Remember meForgot password?
    Log in with Twitter

article imageProtestors urge Canadian company to stop mining Tibet Special

By Andrew Moran     Sep 25, 2010 in World
Toronto - Dozens of protestors staged a protest in front of the Metro Toronto Convention Centre to urge the Vancouver-based mining company, China Gold International Resources Corp. Ltd., to end its "looting of Tibet's resources."
The tale of Tibet is one of tragedy, politically motivated plans and the threat of Tibetan cultural and identity on the verge of extinction. The latest crisis in Tibet is the mining operations that bring dire environmental consequences to the land and residential areas.
To understand the current situation, one must learn about Tibet’s history, which is also contains violence, death and state sponsored oppression and tyranny.
A brief historical account of Tibet
Tibet’s independence came to an end in 1950 when the government of China invaded Tibet and installed a regime that has taken the lives of more than one million people. According to many reports, there are hundreds of political prisoners and those who dissent face detainment, detention and execution.
Since Tibetan independence was eradicated, the people of Tibet do not have the right to determine what goes on with their own resources. Therefore, mining companies attempt to seek the means to profit from the region’s natural resources.
In 1999, the Chinese government established the Western Development Strategy, which is a plan to bring development, economic growth and even national unity to the region. However, according to Stop Mining Tibet:
“The Western Development Strategy is threatening the survival of Tibetan identity and cultural in more subtle but equally destructive ways as overt force. The relocation of millions of ethnically Chinese settlers into Tibet and the exploitation of Tibet's mineral resources to feed China's industrial provinces along the Eastern seaboard are two central components of the plan.”
In 2009, local Tibetans were protesting – confronted by armed Chinese forces – because the water was being polluted and there were no precautions being taken towards the local environment, reports Phayul. There have been numerous reports of babies being born with birth defects and cattle dying due to the various mines throughout the region.
Recent business news in Tibet
Despite the environmental concerns and complaints, according to the Globe and Mail, China Gold has acquired Skyland Mining Limited for $742.3 million, which will give the company control over the Jiama copper mine in Tibet.
“The acquisition of Skyland represents the first significant step in China National Gold's goal of establishing China Gold International Resources Corp. Ltd. as its international flagship company,” said Zhaoxue Sun, China Gold’s Chairman.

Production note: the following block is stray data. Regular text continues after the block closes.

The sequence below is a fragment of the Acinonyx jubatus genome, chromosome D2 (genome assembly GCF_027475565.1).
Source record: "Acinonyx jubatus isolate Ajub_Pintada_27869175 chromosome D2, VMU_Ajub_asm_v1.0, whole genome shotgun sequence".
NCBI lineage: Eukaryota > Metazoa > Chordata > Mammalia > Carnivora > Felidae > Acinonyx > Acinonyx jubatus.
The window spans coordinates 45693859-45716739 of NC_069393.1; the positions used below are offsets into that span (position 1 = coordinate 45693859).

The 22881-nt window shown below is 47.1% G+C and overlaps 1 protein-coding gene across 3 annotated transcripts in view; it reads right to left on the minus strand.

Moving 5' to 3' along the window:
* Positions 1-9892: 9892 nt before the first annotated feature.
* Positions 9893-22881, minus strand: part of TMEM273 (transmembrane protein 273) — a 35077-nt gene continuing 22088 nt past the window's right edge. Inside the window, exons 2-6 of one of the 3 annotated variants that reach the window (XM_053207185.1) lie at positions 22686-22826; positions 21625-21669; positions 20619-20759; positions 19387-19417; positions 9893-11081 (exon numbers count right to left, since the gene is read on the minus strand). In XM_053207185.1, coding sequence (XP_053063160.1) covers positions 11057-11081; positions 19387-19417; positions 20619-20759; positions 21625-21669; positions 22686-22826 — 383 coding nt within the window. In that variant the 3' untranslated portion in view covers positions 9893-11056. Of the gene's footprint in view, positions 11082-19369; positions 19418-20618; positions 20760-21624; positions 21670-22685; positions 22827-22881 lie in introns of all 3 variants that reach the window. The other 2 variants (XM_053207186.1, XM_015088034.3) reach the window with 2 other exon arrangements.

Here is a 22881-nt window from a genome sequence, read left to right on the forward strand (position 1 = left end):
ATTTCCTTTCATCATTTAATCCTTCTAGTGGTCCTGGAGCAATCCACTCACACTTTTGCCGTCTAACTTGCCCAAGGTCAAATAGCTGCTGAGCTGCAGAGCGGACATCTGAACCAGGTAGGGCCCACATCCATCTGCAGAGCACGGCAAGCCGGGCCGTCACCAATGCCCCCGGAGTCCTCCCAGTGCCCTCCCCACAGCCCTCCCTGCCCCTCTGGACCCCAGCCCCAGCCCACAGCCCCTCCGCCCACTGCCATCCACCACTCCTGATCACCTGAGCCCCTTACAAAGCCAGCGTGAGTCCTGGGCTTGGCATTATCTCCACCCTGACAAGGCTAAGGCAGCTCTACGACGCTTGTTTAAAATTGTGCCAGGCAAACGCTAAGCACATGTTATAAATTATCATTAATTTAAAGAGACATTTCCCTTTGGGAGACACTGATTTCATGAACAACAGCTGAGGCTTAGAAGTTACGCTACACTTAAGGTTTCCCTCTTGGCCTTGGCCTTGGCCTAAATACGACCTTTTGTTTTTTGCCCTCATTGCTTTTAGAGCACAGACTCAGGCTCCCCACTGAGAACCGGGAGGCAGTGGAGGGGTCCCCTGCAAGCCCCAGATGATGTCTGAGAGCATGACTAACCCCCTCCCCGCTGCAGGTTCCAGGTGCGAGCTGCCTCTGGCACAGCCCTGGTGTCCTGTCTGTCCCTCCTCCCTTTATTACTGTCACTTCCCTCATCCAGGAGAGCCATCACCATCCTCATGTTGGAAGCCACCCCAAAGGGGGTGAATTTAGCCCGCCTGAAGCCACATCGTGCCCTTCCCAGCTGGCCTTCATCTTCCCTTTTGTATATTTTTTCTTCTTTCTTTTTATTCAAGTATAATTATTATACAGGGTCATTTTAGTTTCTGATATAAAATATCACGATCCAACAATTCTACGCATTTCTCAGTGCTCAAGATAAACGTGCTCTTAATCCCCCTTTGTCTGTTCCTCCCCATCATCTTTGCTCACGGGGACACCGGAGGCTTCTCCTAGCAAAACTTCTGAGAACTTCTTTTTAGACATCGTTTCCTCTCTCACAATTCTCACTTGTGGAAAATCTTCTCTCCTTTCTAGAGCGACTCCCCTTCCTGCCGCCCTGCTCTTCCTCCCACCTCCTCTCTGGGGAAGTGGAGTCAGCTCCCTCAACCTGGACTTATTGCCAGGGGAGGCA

In October, there will be a special meeting of shareholders where they will approve the transaction, reports Bloomberg News. The closing deal is expected to happen in November.
Activist speaking out against China Gold s mining operations.
Activist speaking out against China Gold's mining operations.
Toronto protest to stop Tibet mining
On Saturday, in front of the Metro Toronto Convention Centre (MTCC) in downtown Toronto, dozens of activists, protestors and concerned citizens staged a protest to urge the Chinese owned Vancouver-based China Gold International Resources Corporation to cease its mining practices in Tibet and “stop the looting of Tibet’s resources.”
Shouts of “Whose land? Our land!” and “Stop the mining – In Tibet!” could be heard by the thousands of people who were attending both the 2010 Toronto Resource Investment Conference & Expo and the Ontario Universities Fair 2010. Many of the protestors also held signs stating: “Tibet’s resources belongs 2 Tibetans,” “Stop deporting Tibetans from Nepal,” “Stop looting Tibet’s natural resources” and “Don’t undermine human rights in Tibet!”
Initially, organizers of the protest attempted to rally inside the convention centre but they were asked by security to leave.
“We’re calling on China Gold to withdraw from operations in Tibet and as well as other companies until Tibetans are in the position to freely decide the use of their own land’s resources,” said National Director of Students for a Free Tibet Canada, Tenzin Lobsang Wangkhang. “Until then, they shouldn’t be in Tibet.”
The National Director further added that they sent a letter to China Gold but have not received a response as of yet.
Other action being taken
On Wednesday, more than 300 people e-mailed, tweeted, sent text messages and posted messages to Chinese Premier Wen Jiabao when he visited New York to address the United Nations General Assembly with a speech called “Getting to Know the Real China.”
The following the day, Students for a Free Tibet activists delivered messages to the Chinese Premier’s hotel, protested in front of the UN and followed Jiabao everywhere: “Inspired by the courage of Tibetans inside Tibet who continue to risk everything to speak out and to resist Chinese rule.”
The next Tibetan event will take place in Montreal at the 21st annual Tibetan Bazaar. The Tibetan cultural event is presented by the Canada Tibet Committee and the Montreal Tibetan community. It will be held in later November.
More about China gold, Mining protest, Tibet
More news from
Latest News
Top News